WorldWide Drilling Resource®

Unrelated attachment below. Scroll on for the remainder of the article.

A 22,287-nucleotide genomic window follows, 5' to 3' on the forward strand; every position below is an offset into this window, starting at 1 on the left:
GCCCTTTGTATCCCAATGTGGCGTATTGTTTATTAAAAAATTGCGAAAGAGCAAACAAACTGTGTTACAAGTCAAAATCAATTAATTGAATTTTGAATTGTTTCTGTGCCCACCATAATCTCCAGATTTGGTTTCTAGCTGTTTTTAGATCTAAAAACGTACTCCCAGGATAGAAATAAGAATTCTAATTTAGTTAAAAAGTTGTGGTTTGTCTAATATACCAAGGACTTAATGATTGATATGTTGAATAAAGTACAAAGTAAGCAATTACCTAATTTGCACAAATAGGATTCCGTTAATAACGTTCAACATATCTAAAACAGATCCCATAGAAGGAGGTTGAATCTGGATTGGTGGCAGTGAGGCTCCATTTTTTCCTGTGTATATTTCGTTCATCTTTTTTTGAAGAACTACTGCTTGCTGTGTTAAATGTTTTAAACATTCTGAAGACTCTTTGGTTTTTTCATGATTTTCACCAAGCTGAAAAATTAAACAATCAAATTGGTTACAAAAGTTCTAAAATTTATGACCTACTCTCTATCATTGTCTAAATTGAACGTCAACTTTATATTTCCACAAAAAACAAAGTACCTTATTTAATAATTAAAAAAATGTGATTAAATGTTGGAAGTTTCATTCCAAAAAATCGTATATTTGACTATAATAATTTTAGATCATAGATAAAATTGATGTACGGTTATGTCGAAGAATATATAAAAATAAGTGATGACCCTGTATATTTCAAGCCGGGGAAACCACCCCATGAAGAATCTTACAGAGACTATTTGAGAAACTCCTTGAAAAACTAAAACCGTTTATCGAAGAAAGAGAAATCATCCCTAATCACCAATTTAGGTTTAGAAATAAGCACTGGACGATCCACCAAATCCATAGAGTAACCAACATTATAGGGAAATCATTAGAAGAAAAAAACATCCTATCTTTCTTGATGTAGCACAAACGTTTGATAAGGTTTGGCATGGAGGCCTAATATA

To be noticed, give us a call: (850) 547-0102 or e-mail: 12 APRIL 2020 WorldWide Drilling Resource ® Drilling Into Money Not Boring by Mark E. Battersby Trade, Sell, and Maybe Abandon with a Low Tax Bill It is no surprise many drilling professionals don’t understand the tax ramifications of disposing of busi- ness property. Under our often confusing and complex current rules, there are numerous ways to dispose of business assets - such as selling, scrapping, exchanging it for another business asset, or even giving it away. Even with a simple sale, the tax treatment can be quite complex with a number of rules affecting the outcome of any transaction - including how losses are viewed by the Internal Revenue Service (IRS) and how a portion of the sale may have to be “recaptured” if the sale involves property depreciated in the past. A drilling operation can generally sell its unused or unneeded equipment, machinery, and other business assets on the in- stallment method. Selling with payments to be received in installments means taxable income is created only as payments are received. New, more restrictive rules mean a drilling operation can no longer treat trade-ins as nontaxable events. Instead, when the old asset is traded for a new one, tax must be paid on the gain, if any. So, yes, it applies when a vehicle is traded-in. Remember, all business assets - including vehicles - are depreciated. It is the difference between the value shown on the operation's books and the amount realized or given credit for that is used in the gain or loss computation. With the standard vehicle write-off, depreciation is implied - although not usually shown. And, before you ask, when you take advantage of the 100% bonus depreciation or the Section 179 expense allowance, it brings the book value down to zero, creating a gain if any- thing is realized when replaced with a new, more valuable asset. It wasn’t too long ago, before the passage of the Tax Cuts and Jobs Act (TCJA), a business would exchange so-called “like-kind” property and defer taxable gain until the property was ultimately sold. However, beginning with exchanges after the December 31, 2017, passage of the TCJA, deferring recognition of gain using a like-kind exchange will only work with real estate. Real estate includes land and generally anything built on or attached to it. Abandonment losses from business or investment property are generally deductible as ordinary losses. Of course, aban- donment of property held for personal use is nondeductible. An involuntary conversion is an event not initiated by the drilling business, but refers to the conversion of the operation’s property into similar or dissimilar property due to condemnation (actual or threatened), theft, seizure, requisition usually insti- gated by a government unit, or destruction. An involuntary conversion does not include any voluntary acts, such as when the business destroys its own property. Depreciation recapture means the IRS can require a business to “pay back” amounts claimed as bonus depreciation or other fast write-offs. Under our tax rules, a disposition occurs when a business sells, exchanges, retires, abandons, suffers an involuntary conversion, or destroys. Each has tax consequences and, thanks to the complexity of the tax rules, professional guidance may be necessary to reap the most benefit and smallest tax bill. Mark Mark E. Battersby may be contacted via e-mail to